> **Puzzle 209.** Suppose you are trying to fry some eggs and also toast some slices of bread. Describe each process separately as a feasibility relation from \\(\mathbb{N}\\) to \\(\mathbb{N}\\) and then tensor these relations. What is the result?

Michael wrote:

> The exact requirements of frying and toasting is vague...

Yes - I wanted to make people think a little. If you have some number \\(x\\) of eggs, and you want fried eggs, you can get at most \\(x\\) fried eggs. Similarly with toasting slices of bread. I wanted people to translate these well-known facts into feasibility relations.

> Define \\(\Phi(x,x’)\\) to be feasibility for frying where you get one fried egg (x) from one egg (x’). Similarly define \\(\Psi(y,y’)\\) to be feasibility for toasting where you get one toast (y) from one slice of bread (y’).Then :

> \[
\Phi(x,x') =
\begin{cases}
\texttt{true} & \mbox{if } x \leq x' \\\\
\texttt{false} & \mbox{otherwise.}
\end{cases}
\]

> \[
\Psi(y,y') =
\begin{cases}
\texttt{true} & \mbox{if } y \leq y' \\\\
\texttt{false} & \mbox{otherwise.}
\end{cases}
\]

Right! And now we tensor them together...

> \[
(\Phi \otimes \Psi)((x,y),(x',y')) =
\begin{cases}
\texttt{true} & \mbox{if } (x \leq x') \mbox{ and } (y \leq y') \\\\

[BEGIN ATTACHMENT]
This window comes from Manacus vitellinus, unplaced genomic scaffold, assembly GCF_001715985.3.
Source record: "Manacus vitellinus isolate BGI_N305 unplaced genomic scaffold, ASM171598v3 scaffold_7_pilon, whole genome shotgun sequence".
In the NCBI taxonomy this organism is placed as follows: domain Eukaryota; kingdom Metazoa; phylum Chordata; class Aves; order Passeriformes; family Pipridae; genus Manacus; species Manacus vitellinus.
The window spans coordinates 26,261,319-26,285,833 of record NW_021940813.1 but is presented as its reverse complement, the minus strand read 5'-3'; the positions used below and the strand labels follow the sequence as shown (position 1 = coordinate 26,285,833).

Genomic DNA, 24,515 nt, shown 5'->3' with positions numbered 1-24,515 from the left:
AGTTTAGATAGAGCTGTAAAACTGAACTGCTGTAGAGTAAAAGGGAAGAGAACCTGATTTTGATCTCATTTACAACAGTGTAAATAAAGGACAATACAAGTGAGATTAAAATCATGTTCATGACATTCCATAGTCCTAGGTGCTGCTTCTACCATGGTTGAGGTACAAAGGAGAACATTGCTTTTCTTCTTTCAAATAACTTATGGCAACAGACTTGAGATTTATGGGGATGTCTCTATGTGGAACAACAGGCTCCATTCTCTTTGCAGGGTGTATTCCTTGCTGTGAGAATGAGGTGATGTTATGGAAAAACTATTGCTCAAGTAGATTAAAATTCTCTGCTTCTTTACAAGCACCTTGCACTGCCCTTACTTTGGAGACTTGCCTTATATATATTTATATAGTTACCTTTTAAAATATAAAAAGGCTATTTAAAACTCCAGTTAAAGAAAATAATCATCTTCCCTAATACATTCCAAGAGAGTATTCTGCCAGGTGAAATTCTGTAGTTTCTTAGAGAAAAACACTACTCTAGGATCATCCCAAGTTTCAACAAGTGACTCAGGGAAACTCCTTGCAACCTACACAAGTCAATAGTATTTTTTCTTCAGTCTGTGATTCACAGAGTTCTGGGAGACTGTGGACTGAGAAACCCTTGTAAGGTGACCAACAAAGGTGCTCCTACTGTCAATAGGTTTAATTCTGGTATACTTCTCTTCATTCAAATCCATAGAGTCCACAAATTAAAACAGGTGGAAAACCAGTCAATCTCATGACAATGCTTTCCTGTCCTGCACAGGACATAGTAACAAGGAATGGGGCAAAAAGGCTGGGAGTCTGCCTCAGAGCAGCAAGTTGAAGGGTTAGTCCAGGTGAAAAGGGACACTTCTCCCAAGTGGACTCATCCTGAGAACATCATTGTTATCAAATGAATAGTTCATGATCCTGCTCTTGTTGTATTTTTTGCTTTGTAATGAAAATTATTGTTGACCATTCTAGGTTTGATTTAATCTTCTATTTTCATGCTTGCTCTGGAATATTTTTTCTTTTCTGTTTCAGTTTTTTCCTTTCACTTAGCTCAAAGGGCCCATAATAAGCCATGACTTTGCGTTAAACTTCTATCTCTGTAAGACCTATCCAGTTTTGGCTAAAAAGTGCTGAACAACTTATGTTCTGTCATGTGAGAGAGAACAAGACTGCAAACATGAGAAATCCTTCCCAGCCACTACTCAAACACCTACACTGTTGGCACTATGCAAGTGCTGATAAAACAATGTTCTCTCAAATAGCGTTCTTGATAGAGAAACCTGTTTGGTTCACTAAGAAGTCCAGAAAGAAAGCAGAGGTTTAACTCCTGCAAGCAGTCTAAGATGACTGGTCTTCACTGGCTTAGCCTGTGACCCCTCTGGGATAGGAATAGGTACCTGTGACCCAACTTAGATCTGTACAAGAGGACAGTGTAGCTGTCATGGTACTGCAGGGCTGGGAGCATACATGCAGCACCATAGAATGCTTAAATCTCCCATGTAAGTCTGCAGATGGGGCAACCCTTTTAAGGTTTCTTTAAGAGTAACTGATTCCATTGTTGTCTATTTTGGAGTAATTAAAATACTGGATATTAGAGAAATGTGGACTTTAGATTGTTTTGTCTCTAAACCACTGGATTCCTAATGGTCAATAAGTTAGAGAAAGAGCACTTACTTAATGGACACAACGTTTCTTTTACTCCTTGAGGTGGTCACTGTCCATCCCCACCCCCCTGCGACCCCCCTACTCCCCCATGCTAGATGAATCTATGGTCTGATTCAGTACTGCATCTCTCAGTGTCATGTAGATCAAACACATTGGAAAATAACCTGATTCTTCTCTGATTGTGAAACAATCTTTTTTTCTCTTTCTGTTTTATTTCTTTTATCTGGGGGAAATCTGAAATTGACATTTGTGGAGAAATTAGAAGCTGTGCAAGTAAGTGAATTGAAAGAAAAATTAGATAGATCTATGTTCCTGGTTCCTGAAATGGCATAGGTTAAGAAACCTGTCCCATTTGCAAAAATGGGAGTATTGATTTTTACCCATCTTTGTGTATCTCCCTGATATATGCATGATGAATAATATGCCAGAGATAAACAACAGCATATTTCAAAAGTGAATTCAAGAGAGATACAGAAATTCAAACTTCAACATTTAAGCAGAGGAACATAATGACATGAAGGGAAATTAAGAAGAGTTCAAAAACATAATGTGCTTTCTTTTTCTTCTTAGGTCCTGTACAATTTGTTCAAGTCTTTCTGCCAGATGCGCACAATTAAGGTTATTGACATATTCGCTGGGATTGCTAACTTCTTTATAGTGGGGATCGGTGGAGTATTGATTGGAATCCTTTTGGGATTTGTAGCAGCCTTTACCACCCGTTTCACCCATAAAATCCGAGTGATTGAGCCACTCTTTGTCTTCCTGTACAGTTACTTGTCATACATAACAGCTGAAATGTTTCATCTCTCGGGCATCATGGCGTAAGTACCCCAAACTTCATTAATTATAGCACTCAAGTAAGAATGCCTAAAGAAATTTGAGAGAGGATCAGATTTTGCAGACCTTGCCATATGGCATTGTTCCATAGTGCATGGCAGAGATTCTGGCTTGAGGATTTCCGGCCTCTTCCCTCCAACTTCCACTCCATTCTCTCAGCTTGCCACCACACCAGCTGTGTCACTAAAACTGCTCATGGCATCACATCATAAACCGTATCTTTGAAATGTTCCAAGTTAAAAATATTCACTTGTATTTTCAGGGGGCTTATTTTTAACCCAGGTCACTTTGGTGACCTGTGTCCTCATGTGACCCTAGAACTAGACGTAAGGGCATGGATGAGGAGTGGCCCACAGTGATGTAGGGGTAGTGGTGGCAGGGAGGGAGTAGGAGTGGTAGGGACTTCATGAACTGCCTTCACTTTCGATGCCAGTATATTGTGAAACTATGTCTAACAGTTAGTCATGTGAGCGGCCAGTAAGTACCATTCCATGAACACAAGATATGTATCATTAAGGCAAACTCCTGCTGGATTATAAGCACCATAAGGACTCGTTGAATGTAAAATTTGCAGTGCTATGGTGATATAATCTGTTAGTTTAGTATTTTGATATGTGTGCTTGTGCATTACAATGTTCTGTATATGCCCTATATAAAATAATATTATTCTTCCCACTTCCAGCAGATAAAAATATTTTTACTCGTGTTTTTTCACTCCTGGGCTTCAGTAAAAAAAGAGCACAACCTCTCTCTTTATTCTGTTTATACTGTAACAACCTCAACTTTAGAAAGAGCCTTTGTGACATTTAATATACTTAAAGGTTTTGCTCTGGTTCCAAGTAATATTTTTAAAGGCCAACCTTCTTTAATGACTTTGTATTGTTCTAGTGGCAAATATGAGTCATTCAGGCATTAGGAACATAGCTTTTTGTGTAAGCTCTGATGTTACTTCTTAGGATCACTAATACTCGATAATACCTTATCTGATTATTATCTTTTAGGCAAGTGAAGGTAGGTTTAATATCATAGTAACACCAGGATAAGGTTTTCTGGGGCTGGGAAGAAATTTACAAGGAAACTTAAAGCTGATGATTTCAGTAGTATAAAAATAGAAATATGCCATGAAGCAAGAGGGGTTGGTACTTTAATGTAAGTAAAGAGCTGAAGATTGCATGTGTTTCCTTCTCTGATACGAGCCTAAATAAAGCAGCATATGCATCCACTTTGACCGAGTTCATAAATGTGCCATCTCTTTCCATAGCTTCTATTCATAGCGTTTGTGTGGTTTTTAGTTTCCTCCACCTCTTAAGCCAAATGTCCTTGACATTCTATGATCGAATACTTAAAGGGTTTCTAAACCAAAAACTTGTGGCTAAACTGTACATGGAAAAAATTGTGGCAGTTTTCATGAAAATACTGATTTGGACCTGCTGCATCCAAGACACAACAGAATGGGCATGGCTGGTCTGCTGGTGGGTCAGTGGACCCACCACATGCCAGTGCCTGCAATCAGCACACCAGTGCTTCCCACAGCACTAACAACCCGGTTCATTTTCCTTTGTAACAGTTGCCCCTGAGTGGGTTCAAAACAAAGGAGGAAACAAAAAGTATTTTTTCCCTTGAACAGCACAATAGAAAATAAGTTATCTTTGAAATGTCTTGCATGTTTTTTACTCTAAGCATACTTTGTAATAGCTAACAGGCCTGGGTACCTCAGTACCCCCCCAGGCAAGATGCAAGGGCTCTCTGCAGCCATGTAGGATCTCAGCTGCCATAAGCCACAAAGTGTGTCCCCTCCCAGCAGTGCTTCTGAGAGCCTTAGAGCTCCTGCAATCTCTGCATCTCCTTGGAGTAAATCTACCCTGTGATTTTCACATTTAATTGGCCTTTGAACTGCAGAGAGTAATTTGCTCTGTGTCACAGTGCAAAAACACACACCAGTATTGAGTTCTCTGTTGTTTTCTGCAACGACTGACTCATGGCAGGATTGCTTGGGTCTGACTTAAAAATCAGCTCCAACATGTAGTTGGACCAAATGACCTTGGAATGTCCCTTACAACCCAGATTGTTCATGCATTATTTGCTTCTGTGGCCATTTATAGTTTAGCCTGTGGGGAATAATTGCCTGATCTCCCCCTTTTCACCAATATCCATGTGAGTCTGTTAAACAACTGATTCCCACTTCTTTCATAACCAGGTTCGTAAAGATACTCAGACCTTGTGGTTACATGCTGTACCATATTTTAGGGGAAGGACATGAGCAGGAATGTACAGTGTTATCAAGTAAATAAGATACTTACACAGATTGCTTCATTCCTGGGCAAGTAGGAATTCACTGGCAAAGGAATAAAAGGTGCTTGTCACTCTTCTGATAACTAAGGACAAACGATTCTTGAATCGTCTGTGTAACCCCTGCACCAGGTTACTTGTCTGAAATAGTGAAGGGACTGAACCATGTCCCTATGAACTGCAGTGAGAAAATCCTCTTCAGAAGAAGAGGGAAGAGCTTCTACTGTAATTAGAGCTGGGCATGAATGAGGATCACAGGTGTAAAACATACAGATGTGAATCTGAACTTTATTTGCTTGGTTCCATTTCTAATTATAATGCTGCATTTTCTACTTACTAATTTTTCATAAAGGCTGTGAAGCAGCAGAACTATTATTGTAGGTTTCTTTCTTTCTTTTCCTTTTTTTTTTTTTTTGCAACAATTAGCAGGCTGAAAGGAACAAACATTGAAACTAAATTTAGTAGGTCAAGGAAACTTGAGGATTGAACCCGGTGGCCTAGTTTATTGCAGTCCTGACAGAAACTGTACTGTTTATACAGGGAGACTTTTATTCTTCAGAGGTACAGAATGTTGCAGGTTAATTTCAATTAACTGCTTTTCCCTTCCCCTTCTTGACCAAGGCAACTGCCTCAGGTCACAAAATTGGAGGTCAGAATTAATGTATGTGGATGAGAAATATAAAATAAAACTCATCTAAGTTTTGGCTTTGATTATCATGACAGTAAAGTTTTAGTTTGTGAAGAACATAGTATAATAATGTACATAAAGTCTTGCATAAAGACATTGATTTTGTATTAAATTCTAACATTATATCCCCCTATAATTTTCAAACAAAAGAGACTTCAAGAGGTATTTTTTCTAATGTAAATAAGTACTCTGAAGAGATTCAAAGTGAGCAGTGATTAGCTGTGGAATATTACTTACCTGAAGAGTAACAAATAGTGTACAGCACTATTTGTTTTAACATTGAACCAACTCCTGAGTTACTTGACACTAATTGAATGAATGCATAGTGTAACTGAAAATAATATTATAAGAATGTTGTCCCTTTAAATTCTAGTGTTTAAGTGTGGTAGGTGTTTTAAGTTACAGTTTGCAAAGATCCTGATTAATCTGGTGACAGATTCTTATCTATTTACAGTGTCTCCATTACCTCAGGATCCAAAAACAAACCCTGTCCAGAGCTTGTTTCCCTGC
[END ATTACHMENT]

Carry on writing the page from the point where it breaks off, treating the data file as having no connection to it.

\texttt{false} & \mbox{otherwise.}
\end{cases}
\]

Right!

Okay, on to the next puzzle.

> **Puzzle 211.** What general mathematical result is Puzzle 209 an example of?

Michael wrote:

> This is just the monoidal preorder law.

Hmm. First of all, the monoidal preorder law isn't a "result", it's just part of a definition. In a monoidal preorder we must have

\[ x \le x' \text{ and } y \le y \text{ implies } x \otimes x' \le y \otimes y' \]

\\(\textbf{Bool}\\) is a monoidal preorder, and the monoidal preorder law for \\(\textbf{Bool}\\) says

\[ x \le x' \text{ and } y \le y \text{ implies } x \wedge x' \le y \wedge y' \]

I believe this law is the key to solving Puzzle 210:

> **Puzzle 210.** Show that \\(\Phi \otimes \Psi\\) is really a feasibility relation if \\(\Phi\\) and \\(\Psi\\) are feasibility relations.

But Puzzle 209 is about something more specific.

So, let me give some hints.

In Puzzle 209 the feasibility relation we're calling \\(\Phi\\) is just any old feasibility relation from \\(\mathbb{N}\\) to \\(\mathbb{N}\\): it's a very famous one, with a name! Similarly for \\(\Psi\\)... and similarly for \\(\Phi \otimes \Psi\\). So the answer to Puzzle 209 is a special case of a general result - a result I haven't stated yet. I'm trying to get people to guess this result based on this particular example.